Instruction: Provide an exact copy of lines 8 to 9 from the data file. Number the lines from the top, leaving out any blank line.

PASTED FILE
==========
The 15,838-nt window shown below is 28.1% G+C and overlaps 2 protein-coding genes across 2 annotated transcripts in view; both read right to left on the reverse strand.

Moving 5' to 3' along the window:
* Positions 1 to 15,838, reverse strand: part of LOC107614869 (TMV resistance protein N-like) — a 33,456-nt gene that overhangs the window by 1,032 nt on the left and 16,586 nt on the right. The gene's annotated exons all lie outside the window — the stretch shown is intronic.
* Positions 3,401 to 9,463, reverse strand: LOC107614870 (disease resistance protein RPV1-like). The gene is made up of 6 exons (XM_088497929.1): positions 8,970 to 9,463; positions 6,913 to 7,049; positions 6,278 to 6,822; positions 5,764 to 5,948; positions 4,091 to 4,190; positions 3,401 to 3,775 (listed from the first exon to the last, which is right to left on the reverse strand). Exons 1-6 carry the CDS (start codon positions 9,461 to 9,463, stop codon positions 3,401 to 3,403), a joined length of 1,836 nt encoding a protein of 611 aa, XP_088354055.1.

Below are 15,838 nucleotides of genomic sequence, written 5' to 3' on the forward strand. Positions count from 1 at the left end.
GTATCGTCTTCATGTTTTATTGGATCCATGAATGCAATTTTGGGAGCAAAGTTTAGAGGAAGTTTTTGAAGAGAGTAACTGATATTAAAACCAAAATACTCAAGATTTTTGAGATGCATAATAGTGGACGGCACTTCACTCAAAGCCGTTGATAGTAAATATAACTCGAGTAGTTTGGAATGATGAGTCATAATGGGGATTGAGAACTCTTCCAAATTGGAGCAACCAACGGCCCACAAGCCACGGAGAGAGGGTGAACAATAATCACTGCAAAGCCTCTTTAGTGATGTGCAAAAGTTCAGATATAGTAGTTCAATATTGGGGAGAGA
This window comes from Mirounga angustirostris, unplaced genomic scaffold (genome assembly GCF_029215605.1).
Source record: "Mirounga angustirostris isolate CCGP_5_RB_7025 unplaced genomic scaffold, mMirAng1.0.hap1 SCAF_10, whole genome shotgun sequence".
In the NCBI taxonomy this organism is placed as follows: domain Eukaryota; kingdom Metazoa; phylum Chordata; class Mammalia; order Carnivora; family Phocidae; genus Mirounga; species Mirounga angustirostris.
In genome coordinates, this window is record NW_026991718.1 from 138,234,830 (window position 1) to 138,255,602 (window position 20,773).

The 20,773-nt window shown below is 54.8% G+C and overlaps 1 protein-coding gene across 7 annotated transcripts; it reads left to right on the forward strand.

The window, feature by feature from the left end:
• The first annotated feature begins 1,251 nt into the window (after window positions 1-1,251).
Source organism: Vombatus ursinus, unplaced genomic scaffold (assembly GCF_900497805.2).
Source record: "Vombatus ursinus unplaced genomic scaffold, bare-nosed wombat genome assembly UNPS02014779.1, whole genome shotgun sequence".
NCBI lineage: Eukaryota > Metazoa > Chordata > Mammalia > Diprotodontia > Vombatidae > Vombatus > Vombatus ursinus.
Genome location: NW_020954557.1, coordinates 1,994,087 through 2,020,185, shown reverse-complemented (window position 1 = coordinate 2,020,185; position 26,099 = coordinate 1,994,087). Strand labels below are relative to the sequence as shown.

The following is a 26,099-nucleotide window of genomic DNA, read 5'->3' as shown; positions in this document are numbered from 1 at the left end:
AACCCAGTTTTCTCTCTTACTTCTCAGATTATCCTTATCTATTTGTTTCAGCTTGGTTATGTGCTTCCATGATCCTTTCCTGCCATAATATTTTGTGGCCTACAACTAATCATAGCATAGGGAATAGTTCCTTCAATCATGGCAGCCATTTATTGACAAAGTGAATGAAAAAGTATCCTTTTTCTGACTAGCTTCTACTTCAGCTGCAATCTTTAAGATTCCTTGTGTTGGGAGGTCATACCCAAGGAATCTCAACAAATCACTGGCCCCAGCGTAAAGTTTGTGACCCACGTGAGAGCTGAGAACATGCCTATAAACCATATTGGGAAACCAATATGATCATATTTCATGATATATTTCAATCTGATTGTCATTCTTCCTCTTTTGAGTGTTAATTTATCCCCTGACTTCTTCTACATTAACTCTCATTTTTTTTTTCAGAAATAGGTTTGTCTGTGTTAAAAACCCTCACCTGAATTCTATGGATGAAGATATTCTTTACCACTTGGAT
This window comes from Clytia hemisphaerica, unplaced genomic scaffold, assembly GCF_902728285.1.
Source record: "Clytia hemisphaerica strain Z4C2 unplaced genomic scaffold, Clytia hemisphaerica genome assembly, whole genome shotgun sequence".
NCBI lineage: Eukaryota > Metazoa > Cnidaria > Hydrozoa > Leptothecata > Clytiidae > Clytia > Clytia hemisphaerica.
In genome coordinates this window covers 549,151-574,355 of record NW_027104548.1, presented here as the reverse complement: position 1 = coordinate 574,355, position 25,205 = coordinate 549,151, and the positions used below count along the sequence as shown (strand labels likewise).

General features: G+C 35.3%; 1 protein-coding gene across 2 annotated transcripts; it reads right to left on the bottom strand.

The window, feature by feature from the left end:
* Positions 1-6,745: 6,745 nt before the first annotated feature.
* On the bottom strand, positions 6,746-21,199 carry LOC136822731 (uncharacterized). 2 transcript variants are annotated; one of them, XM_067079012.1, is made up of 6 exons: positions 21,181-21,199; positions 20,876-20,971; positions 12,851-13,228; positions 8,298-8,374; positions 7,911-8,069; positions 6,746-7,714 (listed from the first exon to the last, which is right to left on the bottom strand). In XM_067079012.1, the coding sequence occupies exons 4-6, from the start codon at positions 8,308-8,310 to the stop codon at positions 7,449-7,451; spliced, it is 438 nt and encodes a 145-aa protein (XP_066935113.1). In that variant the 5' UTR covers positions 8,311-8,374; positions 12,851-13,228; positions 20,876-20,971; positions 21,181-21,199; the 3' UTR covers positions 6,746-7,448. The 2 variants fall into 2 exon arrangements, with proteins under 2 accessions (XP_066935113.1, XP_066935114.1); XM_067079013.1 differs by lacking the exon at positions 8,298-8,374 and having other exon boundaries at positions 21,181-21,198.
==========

Source record: "Mirounga angustirostris isolate CCGP_5_RB_7025 unplaced genomic scaffold, mMirAng1.0.hap1 SCAF_10, whole genome shotgun sequence".
In the NCBI taxonomy this organism is placed as follows: domain Eukaryota; kingdom Metazoa; phylum Chordata; class Mammalia; order Carnivora; family Phocidae; genus Mirounga; species Mirounga angustirostris.